By Lisabet Sarai
If you don’t grab your readers’ attention in your first paragraph, you’ve lost them.
Well, that’s what the experts say, at least. Like all absolute statements, this one awakens my critical side. Certainly, I’ve read, and enjoyed, many books that began with a whimper rather than a bang. On the other hand, an effective, engaging opening can make the difference between someone buying your book or moving on to the next author.
Here are the first two paragraphs of one of the best books I’ve read in the past decade, The Night Circus by Erin Morgenstern:
The circus arrives without warning.
No announcements precede it, no paper notices on downtown posts and billboards, no mentions or advertisements in local newspapers. It is simply there, when yesterday it was not.
I had heard nothing about this novel. Seeking a birthday gift for my husband, my attention attracted by the dramatic black and white cover, I picked it up from a bookstore table. As I often do, I read the first page to gauge the style. I was hooked. I had to know more. Later, I bought several other copies as presents for friends and relatives. I’ve recommended it to many other people.
An author’s dream. All because of that dynamite opening.
Of course that’s not strictly true. If the rest of the book had not been as amazing as its first page, I would not be singing its praises to all and sundry. On the other hand, without that hook, I might never have read it at all.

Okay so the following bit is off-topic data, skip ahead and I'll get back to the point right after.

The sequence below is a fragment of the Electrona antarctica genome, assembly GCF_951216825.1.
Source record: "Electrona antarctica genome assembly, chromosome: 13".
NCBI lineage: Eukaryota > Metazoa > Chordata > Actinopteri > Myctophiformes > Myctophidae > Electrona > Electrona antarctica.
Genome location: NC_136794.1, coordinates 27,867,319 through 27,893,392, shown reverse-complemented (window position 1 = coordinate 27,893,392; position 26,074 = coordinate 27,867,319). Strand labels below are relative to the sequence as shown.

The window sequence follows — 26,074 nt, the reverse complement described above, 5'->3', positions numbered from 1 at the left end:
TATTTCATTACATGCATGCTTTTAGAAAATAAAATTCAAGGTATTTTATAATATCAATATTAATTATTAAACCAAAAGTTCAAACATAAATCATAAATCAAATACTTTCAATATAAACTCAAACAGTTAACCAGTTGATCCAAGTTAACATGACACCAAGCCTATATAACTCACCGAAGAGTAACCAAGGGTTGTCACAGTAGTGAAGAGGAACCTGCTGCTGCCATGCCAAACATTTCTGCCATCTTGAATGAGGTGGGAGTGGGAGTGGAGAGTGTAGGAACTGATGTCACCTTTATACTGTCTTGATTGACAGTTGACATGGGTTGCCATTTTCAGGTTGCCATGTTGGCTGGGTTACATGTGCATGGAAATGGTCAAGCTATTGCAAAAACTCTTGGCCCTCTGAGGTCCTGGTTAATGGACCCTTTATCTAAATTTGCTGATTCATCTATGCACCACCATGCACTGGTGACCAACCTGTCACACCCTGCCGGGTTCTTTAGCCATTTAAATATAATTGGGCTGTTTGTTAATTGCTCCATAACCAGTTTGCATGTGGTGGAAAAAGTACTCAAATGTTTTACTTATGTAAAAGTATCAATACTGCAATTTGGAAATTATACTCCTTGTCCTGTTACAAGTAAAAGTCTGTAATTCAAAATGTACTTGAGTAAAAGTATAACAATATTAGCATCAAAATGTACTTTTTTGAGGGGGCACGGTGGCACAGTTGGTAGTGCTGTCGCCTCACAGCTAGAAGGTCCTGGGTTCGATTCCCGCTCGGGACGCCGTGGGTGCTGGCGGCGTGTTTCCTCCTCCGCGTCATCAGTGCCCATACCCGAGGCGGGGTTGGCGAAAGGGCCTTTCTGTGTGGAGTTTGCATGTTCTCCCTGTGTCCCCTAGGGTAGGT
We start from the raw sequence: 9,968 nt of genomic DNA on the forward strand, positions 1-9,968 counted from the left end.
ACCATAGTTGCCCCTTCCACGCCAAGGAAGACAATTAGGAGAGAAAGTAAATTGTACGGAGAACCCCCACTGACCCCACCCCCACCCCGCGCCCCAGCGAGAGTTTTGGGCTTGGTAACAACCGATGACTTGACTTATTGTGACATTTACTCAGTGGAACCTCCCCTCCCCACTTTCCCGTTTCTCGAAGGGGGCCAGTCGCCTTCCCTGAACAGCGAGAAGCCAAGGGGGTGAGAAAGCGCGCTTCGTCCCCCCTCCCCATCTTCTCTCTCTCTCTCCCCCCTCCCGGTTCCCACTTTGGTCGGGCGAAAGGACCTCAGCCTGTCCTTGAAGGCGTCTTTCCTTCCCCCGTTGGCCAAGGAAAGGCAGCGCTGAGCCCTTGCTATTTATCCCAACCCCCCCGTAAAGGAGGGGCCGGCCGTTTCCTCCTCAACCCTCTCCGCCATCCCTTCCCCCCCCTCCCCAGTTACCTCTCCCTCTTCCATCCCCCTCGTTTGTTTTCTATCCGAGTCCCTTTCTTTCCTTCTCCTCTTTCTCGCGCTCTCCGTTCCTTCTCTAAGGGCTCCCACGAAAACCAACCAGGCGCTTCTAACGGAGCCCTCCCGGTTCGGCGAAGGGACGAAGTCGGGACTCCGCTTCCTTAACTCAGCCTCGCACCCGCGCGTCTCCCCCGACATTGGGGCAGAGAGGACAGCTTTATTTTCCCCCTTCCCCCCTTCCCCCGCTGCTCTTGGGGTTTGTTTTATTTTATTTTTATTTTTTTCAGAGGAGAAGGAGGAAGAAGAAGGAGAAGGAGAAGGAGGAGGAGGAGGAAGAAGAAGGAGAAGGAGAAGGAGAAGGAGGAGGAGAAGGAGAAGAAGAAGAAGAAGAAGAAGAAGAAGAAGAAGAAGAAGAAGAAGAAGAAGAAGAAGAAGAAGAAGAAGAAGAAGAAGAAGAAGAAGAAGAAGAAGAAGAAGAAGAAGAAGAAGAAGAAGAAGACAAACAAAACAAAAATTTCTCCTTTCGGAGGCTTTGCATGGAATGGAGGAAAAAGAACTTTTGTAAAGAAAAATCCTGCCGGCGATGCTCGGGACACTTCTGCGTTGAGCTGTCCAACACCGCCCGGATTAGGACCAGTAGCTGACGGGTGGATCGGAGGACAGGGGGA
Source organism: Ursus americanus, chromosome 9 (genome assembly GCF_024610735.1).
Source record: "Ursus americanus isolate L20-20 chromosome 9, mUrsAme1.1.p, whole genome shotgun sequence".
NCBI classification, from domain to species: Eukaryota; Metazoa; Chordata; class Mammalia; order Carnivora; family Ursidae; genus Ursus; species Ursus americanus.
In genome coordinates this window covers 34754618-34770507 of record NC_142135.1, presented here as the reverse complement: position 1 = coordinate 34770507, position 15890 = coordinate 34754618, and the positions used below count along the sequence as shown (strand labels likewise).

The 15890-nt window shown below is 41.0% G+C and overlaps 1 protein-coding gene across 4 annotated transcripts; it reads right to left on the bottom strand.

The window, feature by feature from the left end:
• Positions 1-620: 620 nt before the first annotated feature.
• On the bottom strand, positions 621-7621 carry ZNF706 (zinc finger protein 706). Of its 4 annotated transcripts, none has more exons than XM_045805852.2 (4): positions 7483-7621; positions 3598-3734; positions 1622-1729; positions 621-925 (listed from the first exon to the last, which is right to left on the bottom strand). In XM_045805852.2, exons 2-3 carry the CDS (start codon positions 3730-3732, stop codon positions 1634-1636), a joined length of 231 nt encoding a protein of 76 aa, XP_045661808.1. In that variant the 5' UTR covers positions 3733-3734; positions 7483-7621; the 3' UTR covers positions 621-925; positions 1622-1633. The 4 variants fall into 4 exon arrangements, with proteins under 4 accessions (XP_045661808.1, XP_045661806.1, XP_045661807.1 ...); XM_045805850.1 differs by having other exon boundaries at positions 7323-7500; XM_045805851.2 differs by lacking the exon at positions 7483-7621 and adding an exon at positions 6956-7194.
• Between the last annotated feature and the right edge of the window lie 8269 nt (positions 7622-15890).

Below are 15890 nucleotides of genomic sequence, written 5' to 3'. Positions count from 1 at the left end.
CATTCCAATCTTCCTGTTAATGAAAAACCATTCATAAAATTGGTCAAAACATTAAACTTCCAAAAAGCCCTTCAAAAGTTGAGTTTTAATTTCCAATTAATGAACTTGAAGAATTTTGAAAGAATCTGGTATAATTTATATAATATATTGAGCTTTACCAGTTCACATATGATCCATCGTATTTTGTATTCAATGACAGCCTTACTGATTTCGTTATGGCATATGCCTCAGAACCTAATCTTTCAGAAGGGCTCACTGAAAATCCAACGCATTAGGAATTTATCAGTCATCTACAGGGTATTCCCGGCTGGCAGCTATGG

This incident occurred in a bricks and mortar bookstore, but the same phenomenon can occur online. Amazon and Smashwords both allow you to sample the first ten to twenty percent of the books they sell. I don’t know how often people flip through my first few pages on Amazon, but Smashwords gives you these figures. Many more people have sampled my indie books than have bought them.
Maybe I need better openings. Maybe I shouldn’t be giving you advice at all. On the other hand, I do feel that I’ve learned a few things since my first novel (which has a rather awful first sentence, based on my current evaluation).
So how can you hook your readers? How can you write more effective initial paragraphs? Here are some suggestions.
Stimulate the reader’s curiosity.
Your first page can and should raise questions in the reader’s mind. What’s going on? Where are we? Who are the actors? What are their relationships?
Here’s the start of my short story The Last Amanuensis:
My hands no longer tremble when I pierce his papery skin. I’ve learned how much force to apply, how to tilt the hollow needle just enough to fill the tiny wound with color without blurring the line. I know what he can bear. I can read the change in his breathing that tells me he needs a break.
Although this one paragraph reveals a great deal, it also makes the reader wonder about the scenario. Clearly the narrator is creating a tattoo, but who is the subject? Who is speaker? He or she seems to have done this many times—why?
Provide a lightning introduction to your characters.
We all know that great characters are the key to keeping readers’ attention. One way to open a tale is let your characters immediately speak up, so readers get a sense of their quirks, personalities, and motivations.
This is how my erotic suspense novel Exposure begins: